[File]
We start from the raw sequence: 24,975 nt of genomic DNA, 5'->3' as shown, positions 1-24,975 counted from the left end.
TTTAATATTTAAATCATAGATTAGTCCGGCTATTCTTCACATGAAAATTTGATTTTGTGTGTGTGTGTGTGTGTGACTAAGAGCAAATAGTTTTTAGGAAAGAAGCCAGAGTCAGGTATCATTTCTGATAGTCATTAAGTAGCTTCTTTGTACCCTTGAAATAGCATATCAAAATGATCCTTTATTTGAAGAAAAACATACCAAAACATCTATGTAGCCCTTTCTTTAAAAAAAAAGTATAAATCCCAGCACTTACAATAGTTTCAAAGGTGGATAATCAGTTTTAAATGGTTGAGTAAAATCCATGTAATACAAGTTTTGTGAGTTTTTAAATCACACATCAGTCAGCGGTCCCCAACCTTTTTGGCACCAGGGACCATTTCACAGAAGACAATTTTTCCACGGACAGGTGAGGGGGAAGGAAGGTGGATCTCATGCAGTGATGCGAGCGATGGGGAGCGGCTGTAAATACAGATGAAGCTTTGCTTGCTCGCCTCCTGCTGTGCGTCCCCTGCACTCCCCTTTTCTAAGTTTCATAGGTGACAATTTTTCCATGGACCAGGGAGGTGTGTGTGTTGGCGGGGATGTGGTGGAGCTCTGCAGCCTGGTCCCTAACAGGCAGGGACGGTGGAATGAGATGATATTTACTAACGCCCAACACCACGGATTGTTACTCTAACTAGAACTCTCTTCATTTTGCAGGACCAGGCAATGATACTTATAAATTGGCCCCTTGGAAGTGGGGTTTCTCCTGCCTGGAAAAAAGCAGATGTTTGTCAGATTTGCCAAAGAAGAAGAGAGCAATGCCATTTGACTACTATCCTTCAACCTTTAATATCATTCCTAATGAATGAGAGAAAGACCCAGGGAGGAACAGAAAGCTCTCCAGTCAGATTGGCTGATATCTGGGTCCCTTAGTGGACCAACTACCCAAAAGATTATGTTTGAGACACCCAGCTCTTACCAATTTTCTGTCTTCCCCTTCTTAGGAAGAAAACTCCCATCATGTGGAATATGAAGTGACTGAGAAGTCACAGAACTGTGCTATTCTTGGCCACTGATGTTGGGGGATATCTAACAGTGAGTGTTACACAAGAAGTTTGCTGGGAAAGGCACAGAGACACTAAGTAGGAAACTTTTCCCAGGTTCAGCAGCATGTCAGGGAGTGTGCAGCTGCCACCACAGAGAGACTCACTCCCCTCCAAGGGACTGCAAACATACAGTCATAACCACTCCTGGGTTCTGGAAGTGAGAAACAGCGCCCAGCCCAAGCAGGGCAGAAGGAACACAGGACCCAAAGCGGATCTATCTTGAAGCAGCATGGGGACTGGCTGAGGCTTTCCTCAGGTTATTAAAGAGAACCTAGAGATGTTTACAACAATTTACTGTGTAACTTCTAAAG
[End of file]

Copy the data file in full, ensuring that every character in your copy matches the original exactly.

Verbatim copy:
We start from the raw sequence: 24,975 nt of genomic DNA, 5'->3' as shown, positions 1-24,975 counted from the left end.
TTTAATATTTAAATCATAGATTAGTCCGGCTATTCTTCACATGAAAATTTGATTTTGTGTGTGTGTGTGTGTGTGACTAAGAGCAAATAGTTTTTAGGAAAGAAGCCAGAGTCAGGTATCATTTCTGATAGTCATTAAGTAGCTTCTTTGTACCCTTGAAATAGCATATCAAAATGATCCTTTATTTGAAGAAAAACATACCAAAACATCTATGTAGCCCTTTCTTTAAAAAAAAAGTATAAATCCCAGCACTTACAATAGTTTCAAAGGTGGATAATCAGTTTTAAATGGTTGAGTAAAATCCATGTAATACAAGTTTTGTGAGTTTTTAAATCACACATCAGTCAGCGGTCCCCAACCTTTTTGGCACCAGGGACCATTTCACAGAAGACAATTTTTCCACGGACAGGTGAGGGGGAAGGAAGGTGGATCTCATGCAGTGATGCGAGCGATGGGGAGCGGCTGTAAATACAGATGAAGCTTTGCTTGCTCGCCTCCTGCTGTGCGTCCCCTGCACTCCCCTTTTCTAAGTTTCATAGGTGACAATTTTTCCATGGACCAGGGAGGTGTGTGTGTTGGCGGGGATGTGGTGGAGCTCTGCAGCCTGGTCCCTAACAGGCAGGGACGGTGGAATGAGATGATATTTACTAACGCCCAACACCACGGATTGTTACTCTAACTAGAACTCTCTTCATTTTGCAGGACCAGGCAATGATACTTATAAATTGGCCCCTTGGAAGTGGGGTTTCTCCTGCCTGGAAAAAAGCAGATGTTTGTCAGATTTGCCAAAGAAGAAGAGAGCAATGCCATTTGACTACTATCCTTCAACCTTTAATATCATTCCTAATGAATGAGAGAAAGACCCAGGGAGGAACAGAAAGCTCTCCAGTCAGATTGGCTGATATCTGGGTCCCTTAGTGGACCAACTACCCAAAAGATTATGTTTGAGACACCCAGCTCTTACCAATTTTCTGTCTTCCCCTTCTTAGGAAGAAAACTCCCATCATGTGGAATATGAAGTGACTGAGAAGTCACAGAACTGTGCTATTCTTGGCCACTGATGTTGGGGGATATCTAACAGTGAGTGTTACACAAGAAGTTTGCTGGGAAAGGCACAGAGACACTAAGTAGGAAACTTTTCCCAGGTTCAGCAGCATGTCAGGGAGTGTGCAGCTGCCACCACAGAGAGACTCACTCCCCTCCAAGGGACTGCAAACATACAGTCATAACCACTCCTGGGTTCTGGAAGTGAGAAACAGCGCCCAGCCCAAGCAGGGCAGAAGGAACACAGGACCCAAAGCGGATCTATCTTGAAGCAGCATGGGGACTGGCTGAGGCTTTCCTCAGGTTATTAAAGAGAACCTAGAGATGTTTACAACAATTTACTGTGTAACTTCTAAAG